Tuesday, March 15

A Tsunami of Prayers & Preparation for Us All

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Source: superchefblog.com
On the morning I heard about the earthquake
& tsunami in Japan my first reaction was to kneel
in prayer. I'm sure you've been doing the same.

 Source: Reuters

And can I say how impressed I am with these gracious
individuals. In the midst of such a devastating crisis, the
Japanese people have shown grace under pressure.
In the media we see stories of cooperation . . .
no looting . . . patiently waiting their turn for aid . . . and more.

I know there is a tsunami of prayers
being sent their way!

I've also been thinking 
My guess is that we all live in an area where
SOME KIND of disaster could strike.
Personally, I live near a very large fault line.
In my area, experts talk about WHEN, not IF, 
an earthquake will occur.

One thing we do to prepare--
have a "72 hour kit" ready for each
member of our family.
We keep them in backpacks which are stored
near the front door of our home.

(Even though it's nice & cool in the basement,
in our case we may not be able to get to them there!)

- We have names on our backpacks since each has certain things
we need--like eyeglasses or prescriptions -
Once in a while, I take everything out--
update & evaluate.
I've been working on this lately.
-Organized chaos!-

When purchasing food, I recommend
MRE's (meals ready to eat).
They usually last 3-5 years from
the date they were packaged.
In the photo below,  I've shown you
how to decipher the code which shows
how old the MRE is . . . 

Please note the arrow pointing to the number 0093.
The first 0 indicates the last number of the year the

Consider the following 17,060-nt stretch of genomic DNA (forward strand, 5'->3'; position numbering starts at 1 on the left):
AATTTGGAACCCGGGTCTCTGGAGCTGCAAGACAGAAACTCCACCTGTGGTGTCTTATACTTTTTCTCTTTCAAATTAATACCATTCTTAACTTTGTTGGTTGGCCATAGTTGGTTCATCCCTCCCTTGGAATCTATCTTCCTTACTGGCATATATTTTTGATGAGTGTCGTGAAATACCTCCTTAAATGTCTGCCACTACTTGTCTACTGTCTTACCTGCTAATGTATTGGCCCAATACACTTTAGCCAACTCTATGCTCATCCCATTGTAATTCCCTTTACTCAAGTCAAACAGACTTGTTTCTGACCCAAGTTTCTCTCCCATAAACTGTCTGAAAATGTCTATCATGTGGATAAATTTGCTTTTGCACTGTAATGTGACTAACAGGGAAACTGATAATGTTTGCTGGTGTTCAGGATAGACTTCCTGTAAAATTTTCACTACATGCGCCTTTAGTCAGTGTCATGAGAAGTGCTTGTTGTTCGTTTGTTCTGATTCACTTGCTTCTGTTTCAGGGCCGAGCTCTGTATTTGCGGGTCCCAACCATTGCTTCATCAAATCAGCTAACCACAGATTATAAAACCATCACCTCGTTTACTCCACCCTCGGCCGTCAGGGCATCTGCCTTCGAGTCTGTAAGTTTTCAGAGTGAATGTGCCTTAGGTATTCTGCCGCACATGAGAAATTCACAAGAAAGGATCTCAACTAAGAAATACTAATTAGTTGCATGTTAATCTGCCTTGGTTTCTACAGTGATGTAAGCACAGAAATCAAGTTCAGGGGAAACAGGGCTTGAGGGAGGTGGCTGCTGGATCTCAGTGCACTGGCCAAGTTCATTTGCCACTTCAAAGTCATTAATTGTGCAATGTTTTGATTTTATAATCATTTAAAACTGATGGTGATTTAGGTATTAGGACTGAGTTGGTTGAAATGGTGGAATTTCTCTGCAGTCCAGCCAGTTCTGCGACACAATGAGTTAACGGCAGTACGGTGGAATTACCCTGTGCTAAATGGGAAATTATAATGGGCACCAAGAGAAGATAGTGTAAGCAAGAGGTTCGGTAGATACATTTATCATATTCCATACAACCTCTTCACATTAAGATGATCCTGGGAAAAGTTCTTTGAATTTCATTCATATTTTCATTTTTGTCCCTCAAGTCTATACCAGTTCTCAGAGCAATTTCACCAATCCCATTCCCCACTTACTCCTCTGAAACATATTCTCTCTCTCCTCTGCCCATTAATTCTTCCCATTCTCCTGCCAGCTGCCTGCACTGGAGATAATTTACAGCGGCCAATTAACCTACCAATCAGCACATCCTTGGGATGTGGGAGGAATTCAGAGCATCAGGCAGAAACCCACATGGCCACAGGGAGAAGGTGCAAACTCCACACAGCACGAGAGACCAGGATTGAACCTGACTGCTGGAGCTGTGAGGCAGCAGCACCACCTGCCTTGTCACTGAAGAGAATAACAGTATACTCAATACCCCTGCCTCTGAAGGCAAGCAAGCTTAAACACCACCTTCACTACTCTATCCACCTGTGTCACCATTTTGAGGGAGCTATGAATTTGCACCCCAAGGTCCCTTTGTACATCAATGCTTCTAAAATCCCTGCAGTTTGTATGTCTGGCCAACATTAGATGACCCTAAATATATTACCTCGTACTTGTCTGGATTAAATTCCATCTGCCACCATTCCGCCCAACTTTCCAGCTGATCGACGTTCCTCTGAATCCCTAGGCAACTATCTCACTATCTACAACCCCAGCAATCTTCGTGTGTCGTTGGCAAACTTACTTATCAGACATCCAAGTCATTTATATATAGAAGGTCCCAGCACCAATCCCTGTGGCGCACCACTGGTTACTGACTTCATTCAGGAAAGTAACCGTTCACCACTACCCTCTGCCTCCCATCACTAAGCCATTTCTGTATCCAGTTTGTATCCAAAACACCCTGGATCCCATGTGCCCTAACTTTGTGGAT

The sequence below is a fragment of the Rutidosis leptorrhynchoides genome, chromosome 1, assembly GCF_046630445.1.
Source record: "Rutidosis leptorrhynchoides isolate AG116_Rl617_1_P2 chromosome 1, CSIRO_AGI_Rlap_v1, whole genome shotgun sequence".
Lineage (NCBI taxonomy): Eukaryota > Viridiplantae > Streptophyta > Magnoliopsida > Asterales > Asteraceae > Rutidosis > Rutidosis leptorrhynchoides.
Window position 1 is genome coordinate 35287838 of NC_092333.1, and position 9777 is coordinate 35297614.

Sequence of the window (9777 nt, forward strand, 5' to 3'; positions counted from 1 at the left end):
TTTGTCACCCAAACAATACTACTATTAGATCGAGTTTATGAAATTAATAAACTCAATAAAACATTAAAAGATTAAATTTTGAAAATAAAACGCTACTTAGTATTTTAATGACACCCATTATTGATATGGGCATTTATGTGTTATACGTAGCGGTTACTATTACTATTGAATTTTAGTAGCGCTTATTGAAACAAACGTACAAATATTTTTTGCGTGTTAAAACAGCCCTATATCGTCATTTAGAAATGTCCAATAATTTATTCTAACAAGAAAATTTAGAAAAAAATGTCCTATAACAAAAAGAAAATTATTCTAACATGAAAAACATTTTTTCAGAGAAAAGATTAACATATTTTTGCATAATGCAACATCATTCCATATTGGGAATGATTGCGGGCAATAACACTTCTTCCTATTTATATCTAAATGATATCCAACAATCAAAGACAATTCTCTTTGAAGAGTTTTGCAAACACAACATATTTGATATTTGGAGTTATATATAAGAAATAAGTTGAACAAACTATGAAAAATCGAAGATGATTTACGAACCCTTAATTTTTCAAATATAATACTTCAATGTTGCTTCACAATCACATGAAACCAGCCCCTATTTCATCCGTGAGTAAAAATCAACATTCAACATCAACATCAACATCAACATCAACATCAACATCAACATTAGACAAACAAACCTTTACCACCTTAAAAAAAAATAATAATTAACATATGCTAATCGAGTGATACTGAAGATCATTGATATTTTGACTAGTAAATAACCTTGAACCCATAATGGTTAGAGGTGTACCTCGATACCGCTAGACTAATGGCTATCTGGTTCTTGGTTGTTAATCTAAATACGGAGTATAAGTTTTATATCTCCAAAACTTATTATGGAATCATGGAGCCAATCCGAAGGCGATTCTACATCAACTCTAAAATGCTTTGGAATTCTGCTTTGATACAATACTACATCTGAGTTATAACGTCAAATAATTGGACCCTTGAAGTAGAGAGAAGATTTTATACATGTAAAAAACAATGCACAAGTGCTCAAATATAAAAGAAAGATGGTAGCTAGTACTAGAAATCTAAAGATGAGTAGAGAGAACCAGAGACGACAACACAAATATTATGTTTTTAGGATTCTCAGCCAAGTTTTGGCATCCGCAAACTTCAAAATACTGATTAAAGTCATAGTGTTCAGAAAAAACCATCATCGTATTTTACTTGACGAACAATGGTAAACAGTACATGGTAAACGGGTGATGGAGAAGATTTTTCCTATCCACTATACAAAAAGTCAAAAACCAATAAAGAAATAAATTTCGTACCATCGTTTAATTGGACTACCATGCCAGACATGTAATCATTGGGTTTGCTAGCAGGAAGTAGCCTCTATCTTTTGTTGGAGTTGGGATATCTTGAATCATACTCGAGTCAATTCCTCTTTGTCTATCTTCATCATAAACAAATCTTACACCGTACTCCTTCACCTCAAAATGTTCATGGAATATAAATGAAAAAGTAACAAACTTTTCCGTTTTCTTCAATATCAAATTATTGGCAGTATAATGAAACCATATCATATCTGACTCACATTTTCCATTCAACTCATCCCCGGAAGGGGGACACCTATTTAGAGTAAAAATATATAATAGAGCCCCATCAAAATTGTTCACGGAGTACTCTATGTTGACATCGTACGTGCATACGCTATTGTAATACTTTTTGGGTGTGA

food was packaged (2010). The 3 remaining  numbers (093) 
mean it was packaged on the 93rd day of that year.

 -We also like this freeze-dried food. (Available at Walmart & Emergency Essentials.)
Usually you just add water to the bag & eat-

Here's a list of what I have in my kit:

Hygiene items:  hairbrush, lotion, deodorant, hand sanitizer, soap, shampoo & conditioner, tampons, razor, t-shirt (rolled tightly), socks, toilet paper, toothbrush & toothpaste, small towel (rolled tightly).
First-aid/medication: latex gloves, scissors, rubbing alcohol, band-aids, gauze, medical tape, ace bandage, arm sling (large triangle of fabric & safety pin), OTC meds (i.e. ibuprofen, anti-diarrhea meds, etc.), PRESCRIPTIONS.
Food items: non-perishable food (preferable MRE's or long-lasting freeze dried), water, water purification tablets, salt & pepper, paper plates, tiny camping saucepan, sterno, waterproof matches, aluminum foil, fork, spoon, knife, cup.
Other good things to have: eyeglasses or reading glasses, radio, flashlight, extra batteries, duct tape, garbage bags, mylar emergency blanket, candles, notebook & pen, spiritual reading (small set of scriptures), map of your area, tiny camping saw, walkie talkie, LAMINATED COPIES OF BIRTH CERTIFICATES, DRIVER LICENSES, SOCIAL SECURITY OR MEDICARE CARDS, MEDICAL INSURANCE CARDS.

I'm sure our kits aren't perfect. 
I hope I never have to find out if they are
or not! 

The point is, have something ready that
you can grab in case of a need to evacuate.

(If you can't afford to do it all right now, just start with a day's worth of food
& add to your kits as you can)
   By the way, in 1969, my mother & I survived the category 5 Hurricane Camille--one of only 3 storms of this severity to hit the U.S. in the 20th century. I remember (as a little girl) standing in line for drinking water. The Red Cross was a great help to us.